Shinn added: “We lit up the community in a bad way. I know I caught some flak. And so did probably some of

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Lincoln University student leaders speak to historic win of Vice President-elect Kamala Harris

Heaven Lassiter, Lincoln University’s Miss Orange and Blue, shares in the excitement so many HBCU students and graduates feel after the historic win of one of their own, Vice President-elect Kamala Harris.

Lincoln University speaks to historic win of HBCU Graduate, Vice President-Elect Kamala Harris

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“Oh, we all woke up shouting, praising God that Black women, Black educated women have this opportunity,” Lassiter said.

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Fellow student leaders say they feel more empowered than ever.

Kamala Harris: A representation of hope for women of color in Philadelphia

“They’re highlighting our HBCUs and seeing so much more can come from our HBCUs. Now is the time to showcase who we are,” MIss Lincoln University Brianna Blake said.

University President Dr. Brenda Allen is Kamala Harris’ fellow Alpha Kappa Alpha sorority sisters and also a graduate of Howard University.

“Even though HBCUs make up 3% of

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Leading Organizations Urge Policymakers and Higher Education Leaders to Improve Higher Education Transfer Policies and Practice

WASHINGTON, Oct. 27, 2020 /PRNewswire/ — Anticipating a larger-than-ever wave of students transferring across higher education institutions due to COVID-19 and the economic recession, today a diverse group of 25 policy, advocacy, research and institutional membership organizations issued a call to action to policymakers and higher education leaders to improve transfer policies. Highlighting the racial justice implications at stake, the organizations elevate the urgency of addressing practices and policies that result in credit loss.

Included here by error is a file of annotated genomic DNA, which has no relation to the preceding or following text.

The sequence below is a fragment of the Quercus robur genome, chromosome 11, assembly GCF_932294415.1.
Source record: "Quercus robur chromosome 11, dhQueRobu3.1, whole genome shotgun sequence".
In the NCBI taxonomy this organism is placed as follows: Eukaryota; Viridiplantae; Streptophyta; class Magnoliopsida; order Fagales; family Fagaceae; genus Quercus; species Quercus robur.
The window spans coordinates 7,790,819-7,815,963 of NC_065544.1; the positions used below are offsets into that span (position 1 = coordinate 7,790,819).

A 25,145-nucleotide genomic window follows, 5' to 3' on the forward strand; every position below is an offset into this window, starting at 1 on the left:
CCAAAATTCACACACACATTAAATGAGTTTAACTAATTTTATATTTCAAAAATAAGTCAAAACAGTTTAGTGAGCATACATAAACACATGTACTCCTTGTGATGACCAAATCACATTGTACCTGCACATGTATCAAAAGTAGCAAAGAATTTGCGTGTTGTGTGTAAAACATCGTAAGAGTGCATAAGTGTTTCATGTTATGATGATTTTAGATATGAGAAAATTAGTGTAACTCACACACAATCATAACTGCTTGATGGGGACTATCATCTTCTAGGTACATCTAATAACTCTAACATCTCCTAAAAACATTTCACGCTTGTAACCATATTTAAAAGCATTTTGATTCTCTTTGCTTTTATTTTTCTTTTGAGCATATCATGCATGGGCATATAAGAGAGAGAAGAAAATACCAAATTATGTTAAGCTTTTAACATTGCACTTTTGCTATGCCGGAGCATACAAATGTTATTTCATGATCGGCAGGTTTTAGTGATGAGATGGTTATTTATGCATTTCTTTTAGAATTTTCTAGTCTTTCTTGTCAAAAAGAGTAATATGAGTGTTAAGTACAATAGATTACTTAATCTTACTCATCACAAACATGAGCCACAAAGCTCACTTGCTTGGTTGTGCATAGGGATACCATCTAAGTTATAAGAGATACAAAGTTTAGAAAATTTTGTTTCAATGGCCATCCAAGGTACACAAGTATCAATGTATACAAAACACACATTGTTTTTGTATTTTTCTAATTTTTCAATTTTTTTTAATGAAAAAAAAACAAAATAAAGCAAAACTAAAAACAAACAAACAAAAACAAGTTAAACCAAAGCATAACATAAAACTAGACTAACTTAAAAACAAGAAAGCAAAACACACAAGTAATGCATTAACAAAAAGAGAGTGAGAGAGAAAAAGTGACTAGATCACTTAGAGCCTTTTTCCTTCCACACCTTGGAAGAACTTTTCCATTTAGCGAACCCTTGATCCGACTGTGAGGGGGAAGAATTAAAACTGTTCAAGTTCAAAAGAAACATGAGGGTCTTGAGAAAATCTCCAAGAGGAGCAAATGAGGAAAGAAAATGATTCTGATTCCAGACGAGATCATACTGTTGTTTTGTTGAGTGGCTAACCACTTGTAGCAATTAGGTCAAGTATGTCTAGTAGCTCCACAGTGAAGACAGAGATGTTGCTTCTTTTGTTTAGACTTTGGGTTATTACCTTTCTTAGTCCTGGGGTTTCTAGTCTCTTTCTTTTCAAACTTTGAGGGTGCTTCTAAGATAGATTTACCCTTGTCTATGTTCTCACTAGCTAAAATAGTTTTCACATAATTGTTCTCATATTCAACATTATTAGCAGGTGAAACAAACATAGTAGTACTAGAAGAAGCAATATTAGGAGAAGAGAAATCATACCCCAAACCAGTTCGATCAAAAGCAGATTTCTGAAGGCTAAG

The signatories are all members of the Scaling Partners Network convened by the Bill & Melinda Gates Foundation. The organizations work together under the principle that greater connection and coordinated action will enable the higher education field to scale innovations faster, more efficiently and with deeper impact.

“Calls for systemic change demand a hard look at practices and policies in higher education that continue to produce inequitable student outcomes by race and ethnicity,” said Nyema Mitchell

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With unprecedented numbers of failing grades, reports of student anxiety, Sonoma County education leaders call emergency summit

Facing a steep spike in students with failing grades as well as emerging evidence of pervasive mental health woes among area teens, education leaders in Sonoma County have scheduled an unprecedented emergency summit to address what they are describing as a looming crisis.

High school students are failing classes at rates never before seen in Sonoma County — in some cases double the number recorded in the first six weeks of school last year, superintendents of secondary districts are reporting.

As educators begin a search for solutions to the surge of low grades, they are also grappling with the troubling results from a national survey of student mental health. Sonoma County students, unlike the majority of their peers elsewhere in the state and nation, are reporting feeling deep anxiety over their futures.

More than 7 out of 10 of the more than 4,500 high school students in Sonoma County who